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ASCO and ESMO announce Consensus Statement on Quality Cancer Care

02.06.2006


The American Society of Clinical Oncology (ASCO) and the European Society for Medical Oncology (ESMO), two of the world’s leading oncology societies, today released a joint Consensus Statement on Quality Cancer Care for patients across the globe. The 10-point statement outlines goals to provide access to and continuity of quality cancer care worldwide and will be published jointly in the Journal of Clinical Oncology (JCO) and the Annals of Oncology.



“Despite the growing advances in oncology treatment, there are still inequalities in health-care systems and access to optimal care,” said ESMO President Håkan Mellstedt, MD, PhD. “Through this consensus statement, oncology health-care professionals have taken a step forward by identifying the basic components of access to quality care which are relevant to all cancer patients.”

“ASCO and ESMO are dedicated to improving cancer care for the estimated 10 million people diagnosed with cancer worldwide each year,” said ASCO President Sandra J. Horning, MD. “This collaboration is a direct result of our shared commitment to providing global communities with a set of criteria for evaluating quality cancer care.”


The consensus statement highlights the following goals for a quality cancer care system:

- Access to information: Patients should receive adequate information about their illness, including possible interventions, and the known benefits and risks of treatment options.
- Privacy, confidentiality, and dignity: Patients should have the benefit of privacy with respect to their diagnosis and treatment, and should be treated with dignity at all times.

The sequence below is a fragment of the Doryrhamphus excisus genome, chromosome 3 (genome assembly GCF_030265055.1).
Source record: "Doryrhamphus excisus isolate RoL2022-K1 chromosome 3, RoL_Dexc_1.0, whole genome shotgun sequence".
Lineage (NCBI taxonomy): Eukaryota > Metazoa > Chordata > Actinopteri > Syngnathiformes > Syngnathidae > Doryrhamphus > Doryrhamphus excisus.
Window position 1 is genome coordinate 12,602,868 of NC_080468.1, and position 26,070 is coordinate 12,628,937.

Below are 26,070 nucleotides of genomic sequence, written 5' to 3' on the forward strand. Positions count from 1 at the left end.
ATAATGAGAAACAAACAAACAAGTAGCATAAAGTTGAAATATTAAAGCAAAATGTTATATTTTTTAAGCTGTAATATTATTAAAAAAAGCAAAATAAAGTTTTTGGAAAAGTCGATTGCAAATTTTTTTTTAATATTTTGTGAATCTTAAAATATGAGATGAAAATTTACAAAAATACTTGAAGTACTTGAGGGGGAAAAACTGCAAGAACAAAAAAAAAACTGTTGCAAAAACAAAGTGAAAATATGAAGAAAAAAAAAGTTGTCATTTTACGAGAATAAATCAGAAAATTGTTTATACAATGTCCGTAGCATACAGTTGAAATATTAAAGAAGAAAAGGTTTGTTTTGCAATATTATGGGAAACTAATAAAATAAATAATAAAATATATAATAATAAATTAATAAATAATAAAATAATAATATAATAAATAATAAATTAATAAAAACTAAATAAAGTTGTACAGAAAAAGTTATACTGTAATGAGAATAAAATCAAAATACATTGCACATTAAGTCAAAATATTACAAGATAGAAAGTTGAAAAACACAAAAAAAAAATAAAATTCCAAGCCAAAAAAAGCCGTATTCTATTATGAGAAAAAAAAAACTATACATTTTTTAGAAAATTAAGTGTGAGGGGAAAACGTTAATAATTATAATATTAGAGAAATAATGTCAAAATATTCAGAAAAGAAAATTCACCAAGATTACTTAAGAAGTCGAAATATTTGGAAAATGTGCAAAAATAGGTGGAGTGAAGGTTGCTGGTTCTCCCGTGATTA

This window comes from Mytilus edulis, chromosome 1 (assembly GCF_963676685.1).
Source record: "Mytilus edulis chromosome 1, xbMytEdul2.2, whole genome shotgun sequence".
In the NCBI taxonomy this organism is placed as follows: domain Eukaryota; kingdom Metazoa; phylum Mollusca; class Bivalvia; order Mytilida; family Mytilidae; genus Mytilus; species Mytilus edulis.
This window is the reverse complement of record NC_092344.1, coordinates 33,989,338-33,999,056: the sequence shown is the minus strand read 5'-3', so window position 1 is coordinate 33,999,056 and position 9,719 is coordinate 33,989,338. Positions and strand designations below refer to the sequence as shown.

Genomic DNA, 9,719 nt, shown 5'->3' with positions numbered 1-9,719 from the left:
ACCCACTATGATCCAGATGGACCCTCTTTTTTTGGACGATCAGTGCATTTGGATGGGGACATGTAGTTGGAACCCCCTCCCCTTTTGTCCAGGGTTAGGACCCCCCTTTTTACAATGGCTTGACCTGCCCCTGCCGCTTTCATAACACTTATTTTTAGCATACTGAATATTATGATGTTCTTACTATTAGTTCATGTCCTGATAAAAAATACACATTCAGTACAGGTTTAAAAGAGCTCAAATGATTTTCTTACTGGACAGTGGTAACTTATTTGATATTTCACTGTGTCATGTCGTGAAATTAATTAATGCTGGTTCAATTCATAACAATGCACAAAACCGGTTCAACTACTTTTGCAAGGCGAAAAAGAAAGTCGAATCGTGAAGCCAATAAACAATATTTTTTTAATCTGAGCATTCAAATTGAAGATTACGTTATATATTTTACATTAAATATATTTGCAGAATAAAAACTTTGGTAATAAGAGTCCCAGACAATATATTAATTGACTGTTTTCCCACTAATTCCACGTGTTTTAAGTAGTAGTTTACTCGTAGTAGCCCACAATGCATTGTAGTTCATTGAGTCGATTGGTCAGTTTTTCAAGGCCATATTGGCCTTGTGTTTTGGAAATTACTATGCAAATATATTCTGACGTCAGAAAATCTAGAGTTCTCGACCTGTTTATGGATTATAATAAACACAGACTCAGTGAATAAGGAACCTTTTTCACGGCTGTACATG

- Access to medical records: Patients should be permitted to review and obtain copies of their medical records.
- Prevention services: Patients should have access to information regarding the prevention of cancer and any evidence-based preventive interventions.
- Non-discrimination: Access to health services should be provided without discrimination as to race, religion, gender, national origin, or disability.
- Consent to treatment and choice: Patients should be empowered to participate in decision-making about their treatment and care.
- Multidisciplinary cancer care: Optimal treatment of cancer should be provided by a multidisciplinary care team composed of medical, surgical, and radiation oncologists, as well as palliative care specialists, nurses, and social workers.
- Innovative cancer care: Patients should have the opportunity to participate in relevant clinical trials and to access innovative cancer therapies.
- Survivorship care planning: Cancer survivors should be provided with a comprehensive care summary and follow-up plan.
- Pain management, supportive and palliative care: Patients should have access to pain management, including the use of opioid analgesics, and other supportive care options.

An international working group composed of volunteers from both ASCO and ESMO developed the consensus statement.

Vanessa Pavinato | alfa
Further information:
http://www.esmo.org
http://www.esmo.org/news/esmonews/

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